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Yorkshire Times
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10:00 AM 6th June 2019

Q&A Yesmien Bagh-Ali - Amaali.co.uk

How long have you lived in Yorkshire?

I was born and brought up in Skipton. I guess you can say I am a Yorkshire lass.

Have you always been a business woman?

No my first job was helping my mother sew clothes at a very young age. I set the business up when I was facing personal life challenges in my late 30's. I wanted to change attitudes towards British Asians and women in business.

Was it easy to set up a business in Yorkshire?

The fact that I went to the headteacher at the school I worked and told her I wanted to leave my job, a regular income, to educate the children in the Dales about Kashmiri culture was pretty brave and scary, especially when I had no knowledge or experience of setting up a business.

I was a woman who was brought up in a tight knit community and had never ventured out of the part of Skipton where I was born, let alone go off to rural places and then travelling the UK and the world.

I was frightened of coming across racism in unfamiliar places. It has been challenging but rewarding too.

Children often say and appreciate me giving them opportunities to learn via exciting activities, rather than a non-Asian teacher talking about the culture and faith.

Your business seems to be very diverse was this planned from the start?

As a British Asian woman with limited experience of business and social skills I guess I knew I had to work extremely hard to try and understand the basic life/business skills and anything that came my way I created a reason for the need of developing or using it.

I had lots of life experience relating to my Kashmiri heritage and I was able to use this. I didn't ever think when I was a teenager that I would be a chef, but I realised food was a great way of bringing communities together and getting the attention of the various clients I was working with.

It was the passion to educate and bring together communities that led the business the way it has. My intention in the beginning wasn't cooking. It was a customer who said could you train my chefs at their hotel in Ripon. Then another customer who asked me if I catered for parties and weddings, and before I knew it I was catering for many events, teaching how to cook Kashmiri dishes and educating pupils in schools on global education and British values.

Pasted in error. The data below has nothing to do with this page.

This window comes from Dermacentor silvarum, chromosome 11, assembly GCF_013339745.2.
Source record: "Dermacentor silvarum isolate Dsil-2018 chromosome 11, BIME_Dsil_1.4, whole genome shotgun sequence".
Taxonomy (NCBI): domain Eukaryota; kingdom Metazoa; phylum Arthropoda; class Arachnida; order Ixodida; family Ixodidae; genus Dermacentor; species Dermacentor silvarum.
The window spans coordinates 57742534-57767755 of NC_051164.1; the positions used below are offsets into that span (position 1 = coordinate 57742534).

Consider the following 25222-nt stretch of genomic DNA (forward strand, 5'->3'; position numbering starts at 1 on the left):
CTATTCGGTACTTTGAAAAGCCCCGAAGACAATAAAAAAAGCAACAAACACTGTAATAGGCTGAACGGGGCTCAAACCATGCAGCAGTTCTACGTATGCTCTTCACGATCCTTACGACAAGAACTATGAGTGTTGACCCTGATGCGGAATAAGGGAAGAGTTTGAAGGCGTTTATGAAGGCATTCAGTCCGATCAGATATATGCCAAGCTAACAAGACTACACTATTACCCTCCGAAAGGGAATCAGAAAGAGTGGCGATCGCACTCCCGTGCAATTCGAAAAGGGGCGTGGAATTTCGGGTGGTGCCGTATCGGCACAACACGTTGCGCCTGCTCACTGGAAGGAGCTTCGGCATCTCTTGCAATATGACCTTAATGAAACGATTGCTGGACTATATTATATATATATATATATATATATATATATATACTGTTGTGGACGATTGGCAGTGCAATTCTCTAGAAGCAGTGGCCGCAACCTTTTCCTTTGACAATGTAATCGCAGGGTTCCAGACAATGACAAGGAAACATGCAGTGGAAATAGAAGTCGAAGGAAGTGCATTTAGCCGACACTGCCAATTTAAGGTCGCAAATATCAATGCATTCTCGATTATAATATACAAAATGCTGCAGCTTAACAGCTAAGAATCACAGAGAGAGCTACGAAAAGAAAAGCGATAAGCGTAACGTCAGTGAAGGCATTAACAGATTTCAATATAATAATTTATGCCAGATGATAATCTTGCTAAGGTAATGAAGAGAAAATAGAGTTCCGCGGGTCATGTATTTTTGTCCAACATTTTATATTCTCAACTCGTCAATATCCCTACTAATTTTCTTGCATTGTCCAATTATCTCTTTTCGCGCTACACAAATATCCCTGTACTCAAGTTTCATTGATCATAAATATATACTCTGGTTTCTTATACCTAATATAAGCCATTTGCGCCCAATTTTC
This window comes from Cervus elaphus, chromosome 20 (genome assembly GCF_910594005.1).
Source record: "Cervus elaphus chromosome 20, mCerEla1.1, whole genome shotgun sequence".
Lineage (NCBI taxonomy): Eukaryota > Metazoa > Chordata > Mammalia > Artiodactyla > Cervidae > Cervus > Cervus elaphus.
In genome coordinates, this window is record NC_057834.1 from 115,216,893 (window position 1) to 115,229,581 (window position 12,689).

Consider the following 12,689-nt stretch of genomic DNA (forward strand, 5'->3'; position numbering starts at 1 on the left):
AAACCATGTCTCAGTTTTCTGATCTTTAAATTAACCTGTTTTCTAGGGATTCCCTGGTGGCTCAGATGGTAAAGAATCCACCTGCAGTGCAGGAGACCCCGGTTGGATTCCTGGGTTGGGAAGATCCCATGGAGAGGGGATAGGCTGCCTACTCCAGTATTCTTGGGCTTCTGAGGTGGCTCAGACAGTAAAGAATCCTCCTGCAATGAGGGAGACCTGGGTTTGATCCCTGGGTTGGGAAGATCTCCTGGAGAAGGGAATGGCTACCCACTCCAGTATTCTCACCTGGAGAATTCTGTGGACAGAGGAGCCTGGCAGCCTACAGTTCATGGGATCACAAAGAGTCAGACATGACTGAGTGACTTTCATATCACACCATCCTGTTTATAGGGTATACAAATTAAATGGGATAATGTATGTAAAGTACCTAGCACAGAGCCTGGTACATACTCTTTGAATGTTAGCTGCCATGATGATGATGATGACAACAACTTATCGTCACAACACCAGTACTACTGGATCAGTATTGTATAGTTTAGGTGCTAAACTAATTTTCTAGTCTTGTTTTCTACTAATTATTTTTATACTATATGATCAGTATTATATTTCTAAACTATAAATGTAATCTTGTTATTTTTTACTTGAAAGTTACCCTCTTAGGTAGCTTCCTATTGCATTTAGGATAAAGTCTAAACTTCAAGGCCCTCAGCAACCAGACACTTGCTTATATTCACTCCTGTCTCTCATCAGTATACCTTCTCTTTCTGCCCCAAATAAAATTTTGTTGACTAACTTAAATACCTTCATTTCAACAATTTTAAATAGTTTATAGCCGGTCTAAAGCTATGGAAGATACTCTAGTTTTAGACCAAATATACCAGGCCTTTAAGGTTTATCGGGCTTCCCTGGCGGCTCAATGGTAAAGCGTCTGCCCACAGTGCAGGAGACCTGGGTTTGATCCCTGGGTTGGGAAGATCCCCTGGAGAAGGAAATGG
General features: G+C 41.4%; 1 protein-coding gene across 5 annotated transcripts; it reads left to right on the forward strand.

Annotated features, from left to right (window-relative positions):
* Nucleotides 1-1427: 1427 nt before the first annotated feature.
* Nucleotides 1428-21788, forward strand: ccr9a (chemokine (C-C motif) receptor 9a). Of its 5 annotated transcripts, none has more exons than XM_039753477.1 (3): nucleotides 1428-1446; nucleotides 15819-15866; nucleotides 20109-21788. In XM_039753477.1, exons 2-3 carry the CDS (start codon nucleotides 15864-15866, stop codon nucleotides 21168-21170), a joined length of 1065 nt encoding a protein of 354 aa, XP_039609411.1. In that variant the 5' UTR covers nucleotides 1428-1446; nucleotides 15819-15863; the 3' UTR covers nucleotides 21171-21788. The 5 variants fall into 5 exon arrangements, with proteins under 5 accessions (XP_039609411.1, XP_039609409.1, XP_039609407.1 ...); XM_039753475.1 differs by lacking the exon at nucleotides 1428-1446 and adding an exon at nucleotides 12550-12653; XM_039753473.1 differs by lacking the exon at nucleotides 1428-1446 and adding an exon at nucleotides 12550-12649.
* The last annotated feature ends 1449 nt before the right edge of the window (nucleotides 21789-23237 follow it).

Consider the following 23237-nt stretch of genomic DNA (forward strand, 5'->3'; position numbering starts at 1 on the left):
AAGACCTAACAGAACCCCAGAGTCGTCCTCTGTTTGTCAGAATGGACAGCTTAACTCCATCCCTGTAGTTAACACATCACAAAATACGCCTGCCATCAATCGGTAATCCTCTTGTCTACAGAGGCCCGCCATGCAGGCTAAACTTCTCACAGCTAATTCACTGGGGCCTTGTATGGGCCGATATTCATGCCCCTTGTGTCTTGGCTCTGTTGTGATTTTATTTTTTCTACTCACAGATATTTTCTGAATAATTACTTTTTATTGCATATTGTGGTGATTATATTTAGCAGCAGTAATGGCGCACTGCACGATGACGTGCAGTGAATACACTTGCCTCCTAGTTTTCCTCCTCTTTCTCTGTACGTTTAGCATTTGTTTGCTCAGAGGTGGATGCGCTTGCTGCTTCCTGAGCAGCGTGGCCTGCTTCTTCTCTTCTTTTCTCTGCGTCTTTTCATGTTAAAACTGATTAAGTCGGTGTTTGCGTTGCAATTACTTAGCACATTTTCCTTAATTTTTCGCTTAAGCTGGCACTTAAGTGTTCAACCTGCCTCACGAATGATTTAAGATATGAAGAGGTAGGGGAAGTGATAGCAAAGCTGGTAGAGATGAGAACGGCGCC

Through these events I have had opportunities meeting and working with well-known chefs, like Madhur Jaffery and Jamie Oliver, appearing on TV and radio. Creating my range of Spice blends, which not only sold in Farm/deli shops but also have been sold on a sky shopping channel.

Because I enjoy meeting people, learning and travelling, the business helped me create an opportunity to educate myself through meeting wonderful customers and visiting many places, in Yorkshire and further afield. I guess this is why it is so diverse but yet all connected.

What have you enjoyed about your business journey?

Everything, the challenges, the struggles and the progression. I have been very lucky to meet so many wonderful women in business and appreciated all the praise and support I have got from established businesses. Yorkshire people are very willing to help out and share their knowledge, giving friendly advice.

I have loved the fact I get the opportunity to work with people from diverse backgrounds. The pleasure I get travelling to wonderful places and networking to develop more contacts. In fact my spice blends have been sent out across Europe to lots of happy customers.

My business has helped me grow in confidence to venture out and develop so many skills. Being a positive role model and inspiring other women.

There are so many ingredients, herbs and spices available in Yorkshire why are yours so different?

My parents were farmers in Kashmir and they brought their true authentic knowledge with them to Yorkshire and passed down that knowledge to me. I grind the spices just like mum did years ago along with her elders. People in Yorkshire are a lot more aware of flavours and they appreciate traditional methods and recipes. They love the authenticity and the fact that they are freshly ground in Yorkshire.

Do you have a favourite meal?

I have a few. I love my fish masala curry, my spicy lasagne and carrot dessert.

What do you enjoy doing in your spare time?

I don't get a lot of spare time but when I do I try to walk in the Dales. Yorkshire has so many beautiful places. Only the other day I was organising my upcoming cookery demos and food with Cavendish Pavilion in Bolton Abbey. After the meeting I changed into my walking boots and spent the rest of the afternoon walking around the beautiful surroundings. I also love reading.

How would you describe Yorkshire in five words?

Beautiful, picturesque, peaceful, intriguing and friendly